Macroeconomics is the study of how economies perform over short and long periods of time.
The more our economy produces, the more we can consume and the higher is our standard of living.
Similarly, if an economy produces less output this year than last year, our consumption this year will
likely be lower than last year and the number of unemployed workers will likely be higher than last year.
Macroeconomics also examines the impact that government policy can have on unemployment,
aggregate output, interest rates and the prices that we pay for the goods and services that we consume.
Among other topics, this course will examine the short-run trade-off between inflation and unemployment.
Also of importance is the time frame in which we are examining the economy's performance.
Policies that increase consumption in the short-run may reduce investment, which reduces
living standards in the long-run. So this course also emphasizes the difference between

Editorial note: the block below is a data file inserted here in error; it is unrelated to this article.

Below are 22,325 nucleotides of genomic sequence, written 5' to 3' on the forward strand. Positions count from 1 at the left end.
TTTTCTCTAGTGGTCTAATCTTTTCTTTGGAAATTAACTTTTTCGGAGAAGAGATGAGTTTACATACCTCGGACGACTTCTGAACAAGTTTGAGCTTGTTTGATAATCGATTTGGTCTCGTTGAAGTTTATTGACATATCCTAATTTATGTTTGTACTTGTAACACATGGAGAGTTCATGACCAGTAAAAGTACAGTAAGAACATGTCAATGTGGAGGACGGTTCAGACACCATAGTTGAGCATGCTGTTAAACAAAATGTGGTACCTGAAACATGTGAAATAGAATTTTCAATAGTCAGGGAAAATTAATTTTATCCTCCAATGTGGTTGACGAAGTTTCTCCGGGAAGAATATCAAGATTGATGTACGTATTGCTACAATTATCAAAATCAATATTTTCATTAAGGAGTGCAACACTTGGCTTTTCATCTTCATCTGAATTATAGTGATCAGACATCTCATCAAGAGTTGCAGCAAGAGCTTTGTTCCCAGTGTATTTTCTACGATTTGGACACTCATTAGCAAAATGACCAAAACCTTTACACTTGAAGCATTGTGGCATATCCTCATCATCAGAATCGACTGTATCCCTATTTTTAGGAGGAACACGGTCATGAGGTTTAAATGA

short-run and long-run performance, highlighting the trade-offs that policymakers face.
what you will learn
This course emphasizes the difference between the short-run and long-run performance
of the economy and stresses the fiscal and monetary tradeoffs that policymakers face.
Politicians do not like to raise taxes or cut government spending.
But the US federal budget is in deficit and the US federal goverment must repay its debts from the past.
Will that require tax hikes or spending cuts? Or can the US economy grow so fast that the debt
shrinks relative to GDP?
The US Federal Reserve has "dual mandate" that requires it to maximize employment,
while also keeping prices stable and long-term interest rates moderate.
But there is usually a trade-off between inflation and unemployment in the short run,
so the US Federal Reserve must carefully balance both objectives.
The growth macro course explores these questions
in greater detail. The health macro course
applies the theory of economic growth to the study of drug addiction. It also explores
the relationship between consumer price inflation and medical price inflation.